It is brilliant.
You will read that the basic premise of the book is this: pick up and hold every object in your house. If you don't literally feel joy while holding it, get rid of it. Touch every item. Every object in your home starting with your clothing. Keep only those items that fill you with joy. The items you dispose of; thank them for the service they provided to you. Literally. As in, " Thank you, sock for keeping my foot warm and protected". Then let it go. The item has served its purpose. Items that were purchased but never used? "Thank you for the joy you gave me when I bought you. Thank you for teaching me that this color is not flattering". When you have sorted all of your belongings in this way you will wake up to, and come home to, to a place that fills you with joy. Every day. Do you want to live in a storage shed or a house that fills you with happiness? Really think about it. It's that simple.
I have been, let's face it, pretty close to a hoarder since childhood. A love of crafting + american consumer culture + frugality (I paid money for this!) = an inability to throw anything out ever. It was disgusting. Totally disgusting. I will say I have realized over the last few years that space in my house is worth something too and so have been actively working to weed things out that I don't need or see a use for. But this was the kick that I needed at this time in my life.
I sorted my clothing this week. All of it except the maternity clothes in the attic. I couldn't believe some of the crap that was cluttering and choking the life out of my house. Clothing that was moved from floor to laundry basket, washed and never put away. Repeat. I will be honest and admit that some of the items I had been keeping actually filled me with disgust when I held them. Those tank tops that cost $3 new at Wal-Mart? That I bought a dozen of in various colors? Here's the kicker - that I wore when I WAS NINE MONTHS PREGNANT? Why was I keeping them? Because I needed to be told it was OK to get rid of them. I donated two garbage bags of clothing and threw 3 more in the trash. For the first time in my life all of my clothes fit into a dresser and my closet. With plenty of room to spare. I cannot even begin to tell you how good that feels.
I did cheat a little and kept some staples until I can replace them. Because if I kept only the items that truly sparked joy when I held them this is literally all I would have left in my closet:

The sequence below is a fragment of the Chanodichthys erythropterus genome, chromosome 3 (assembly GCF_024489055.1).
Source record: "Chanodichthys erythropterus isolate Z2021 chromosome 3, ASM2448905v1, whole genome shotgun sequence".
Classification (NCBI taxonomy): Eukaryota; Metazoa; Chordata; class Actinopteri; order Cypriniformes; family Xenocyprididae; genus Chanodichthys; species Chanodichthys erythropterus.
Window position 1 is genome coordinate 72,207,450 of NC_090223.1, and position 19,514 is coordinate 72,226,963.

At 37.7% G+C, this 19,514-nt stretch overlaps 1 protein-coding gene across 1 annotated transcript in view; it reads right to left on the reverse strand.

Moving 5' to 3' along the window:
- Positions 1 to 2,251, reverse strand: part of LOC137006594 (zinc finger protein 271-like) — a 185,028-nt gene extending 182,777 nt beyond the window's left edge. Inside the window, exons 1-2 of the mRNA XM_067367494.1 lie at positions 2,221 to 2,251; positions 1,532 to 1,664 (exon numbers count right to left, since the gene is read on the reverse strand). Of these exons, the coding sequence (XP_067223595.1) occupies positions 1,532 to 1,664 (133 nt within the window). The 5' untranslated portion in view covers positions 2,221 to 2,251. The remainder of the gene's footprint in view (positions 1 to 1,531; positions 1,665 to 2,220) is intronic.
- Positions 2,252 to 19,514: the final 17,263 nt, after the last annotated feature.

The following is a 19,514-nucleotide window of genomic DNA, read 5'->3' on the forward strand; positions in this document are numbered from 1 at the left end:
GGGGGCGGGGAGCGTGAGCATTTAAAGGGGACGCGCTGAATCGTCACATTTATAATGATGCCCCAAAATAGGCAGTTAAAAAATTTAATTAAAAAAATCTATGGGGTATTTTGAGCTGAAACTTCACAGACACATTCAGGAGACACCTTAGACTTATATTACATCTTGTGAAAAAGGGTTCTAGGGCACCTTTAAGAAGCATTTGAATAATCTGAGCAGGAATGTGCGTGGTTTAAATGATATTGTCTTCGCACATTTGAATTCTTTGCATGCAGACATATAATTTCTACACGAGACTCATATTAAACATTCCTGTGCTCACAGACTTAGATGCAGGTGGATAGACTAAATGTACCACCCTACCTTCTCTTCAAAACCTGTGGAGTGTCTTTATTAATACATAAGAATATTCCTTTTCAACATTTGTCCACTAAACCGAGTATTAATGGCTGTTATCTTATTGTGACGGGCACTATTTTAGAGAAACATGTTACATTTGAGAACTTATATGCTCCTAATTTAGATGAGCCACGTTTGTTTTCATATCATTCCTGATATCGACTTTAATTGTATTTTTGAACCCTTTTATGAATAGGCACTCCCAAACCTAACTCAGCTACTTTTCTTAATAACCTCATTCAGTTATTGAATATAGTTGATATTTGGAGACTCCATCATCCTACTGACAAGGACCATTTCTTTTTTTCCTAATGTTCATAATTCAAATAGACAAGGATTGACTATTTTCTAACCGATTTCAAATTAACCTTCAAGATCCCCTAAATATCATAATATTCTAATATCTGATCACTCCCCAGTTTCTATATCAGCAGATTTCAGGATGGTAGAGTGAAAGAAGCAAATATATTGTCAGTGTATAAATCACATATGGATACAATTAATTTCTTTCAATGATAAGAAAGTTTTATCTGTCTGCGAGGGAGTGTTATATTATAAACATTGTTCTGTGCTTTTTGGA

- I have exactly two blouses that I love. They look like something to wear to an office circa 1950.
- My fancy dresses from when husband and I took ballroom dancing lessons. I have lost 20 lbs since then and they don't even fit.
- A kelly green Calvin Klein raincoat.
- My deer hunting clothes. As in, camouflage/canvas brush pants, blaze orange vest and collection of wool socks. Wanna know what fills me with joy? This. Pretty much this.
The thing about the book, and this is the part that is so important, is that ridding yourself of all of this crap (that, let's face it, you didn't like anyway) puts you in the mindset to honor the things that DO bring you joy. To be mindful. To thank each item at the end of the day for the service it provided.
She encourages you to think like: as I'm letting my hair down at night "Thank you hairpins, for holding my hair up and making me feel beautiful". Or, in the morning, "Thank you nightgown for clothing me softly while I slept." What a beautiful mindset to extent gratitude for the things you do have and cherish in life.
And it's making me view my world differently. To look at the activities that I have enjoyed over the years and admit that some of them do not bring me joy at all. Like beekeeping for example. Video gaming. Most all crafting. It's time to thank those hobbies for what they taught me and release them.
And to be more more mindful. I took so many Buddhist studies classes in college that I was on my way to a minor before I transferred and this is it in a nutshell. I was hungry tonight and wanted a snack before bed. I was also mentally spent from taking care of our little man all day. So I put my husband in charge, sent everyone upstairs and made myself what we call a "nibble plate" - soft homemade bread with butter, hard cheese, cured meats and mustard. I poured a glass of wine and sat down to eat. I was wrapping a piece of prosciutto around a slice of cheese when it occurred to me that I was very much in a meditative moment and had been for the last ten minutes. The silence, the cricket outside the window, the smell of the wine and the act of eating deliberately with my hands. This is what I had been wanting, needing.
This is what the book has shown me.